Correcting Inaccuracies in a Credit Report


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Information that is inaccurate or incomplete in your credit file can result in adversely affecting your credit. Possible results include being denied credit, receiving a higher interest rate or receiving less favorable terms. If you encounter information of this nature, you can take steps necessary to correct this information.

Right to Accurate Information

The Fair Credit Reporting Act provides that the person or company as well as the credit reporting company is responsible for correcting inaccurate or incomplete information contained in the credit report. Part of this process involves evaluating your credit report periodically to find inaccuracies.

Right to Credit Report

Under the Fair Credit Reporting Act, a consumer is entitled to one free credit report from each credit bureau each year. There are additional times when a right may be triggered to request a report, such as looking for a job or being on certain types of public assistance. This information is obtainable online at annualcreditreport.com.

You will need to provide basic information about yourself, including your name, Social Security number, address and date of birth. You may have to include a previous address and answer questions about your existing credit in order to verify your identity.

Letter

Although there are various ways in which you can inform the credit bureau of the inaccuracies in your credit report including emailing the credit bureau or contacting it, it is usually preferable to write the credit bureau a letter. This letter gives the credit bureau an opportunity to examine a tangible document.

The letter regarding the inaccuracy should detail each specific instance in which an inaccuracy lies. You should state why this information is inaccurate and what is accurate. Provide copies of documents supporting your position. Request that the necessary change be made to reflect the accurate details. Include your full name and address in the heading or at the bottom of the letter. Provide a copy of your credit report. Indicate the items in dispute by circling or highlighting them. Send the letter by certified mail, return receipt requested. Keep a copy of the letter and supporting documentation.

Investigation

Once the credit bureau receives a report of misinformation, it will begin an investigation. As part of this investigation, the credit bureau may forward your letter to the company involved in the dispute. The information provider must investigate the situation and review the relevant information. It must then provide the credit reporting company with a report detailing this investigation.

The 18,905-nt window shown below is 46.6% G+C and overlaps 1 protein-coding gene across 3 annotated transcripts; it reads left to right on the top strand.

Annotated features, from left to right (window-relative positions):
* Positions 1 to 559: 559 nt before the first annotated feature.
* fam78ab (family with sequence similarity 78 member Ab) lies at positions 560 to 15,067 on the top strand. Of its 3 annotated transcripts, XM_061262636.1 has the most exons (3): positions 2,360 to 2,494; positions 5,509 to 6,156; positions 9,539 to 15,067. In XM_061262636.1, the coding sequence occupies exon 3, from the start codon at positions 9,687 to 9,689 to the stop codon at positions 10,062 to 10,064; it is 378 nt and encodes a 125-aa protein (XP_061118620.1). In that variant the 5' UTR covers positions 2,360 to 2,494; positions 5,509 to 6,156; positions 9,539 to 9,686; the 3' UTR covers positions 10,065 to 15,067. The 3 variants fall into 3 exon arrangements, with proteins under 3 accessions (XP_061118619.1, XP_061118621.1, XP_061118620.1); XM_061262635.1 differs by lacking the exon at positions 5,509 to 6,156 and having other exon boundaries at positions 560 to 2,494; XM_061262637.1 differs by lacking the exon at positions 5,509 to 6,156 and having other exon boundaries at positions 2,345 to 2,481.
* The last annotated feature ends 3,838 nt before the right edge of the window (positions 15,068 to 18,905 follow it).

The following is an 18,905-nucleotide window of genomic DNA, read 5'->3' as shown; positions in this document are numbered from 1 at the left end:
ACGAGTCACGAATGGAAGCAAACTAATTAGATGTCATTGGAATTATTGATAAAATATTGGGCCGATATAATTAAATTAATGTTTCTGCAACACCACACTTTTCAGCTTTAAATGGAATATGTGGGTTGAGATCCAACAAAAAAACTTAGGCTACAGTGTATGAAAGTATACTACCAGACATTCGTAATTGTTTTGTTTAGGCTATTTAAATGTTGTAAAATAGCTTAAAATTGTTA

Results of Investigation

After conducting the investigation, the credit bureau will determine the result. If the report is unjustified, no change will be made. However, if the report is justified, the credit bureau will either update the status of the information in dispute or delete it altogether. If the information is inaccurate, the credit reporting bureau must report this to the other two major credit bureau. Whatever result is reached, the credit bureau will notify you of it. This often occurs within 30 days of your report. If the report resulted in a change, the credit reporting bureau must also send a free corrected version of the credit report.

If the investigation did not result in your favor or you are otherwise dissatisfied, you can ask that a statement be included in your credit report regarding the dispute.

Dispute Letter

You can also inform the company that provided adverse information about you that you are disputing this adverse information. Again, prepare a letter and include copies that support your position. This time, send the letter directly to that company.

Considerations

Not every credit account that you have will be listed with the credit bureau. Although major companies and creditors tend to report to the credit bureau, some companies may not report information even if it would be helpful to you. If negative information is on your credit report, it can stay there for seven years or ten years if it involves bankruptcy. If the credit information involves an unpaid judgment, it can stay on a report for seven years or until the statute of limitations expires, whichever is longer.

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Disclaimer: While every effort has been made to ensure the accuracy of this publication, it is not intended to provide legal advice as individual situations will differ and should be discussed with an expert and/or lawyer.

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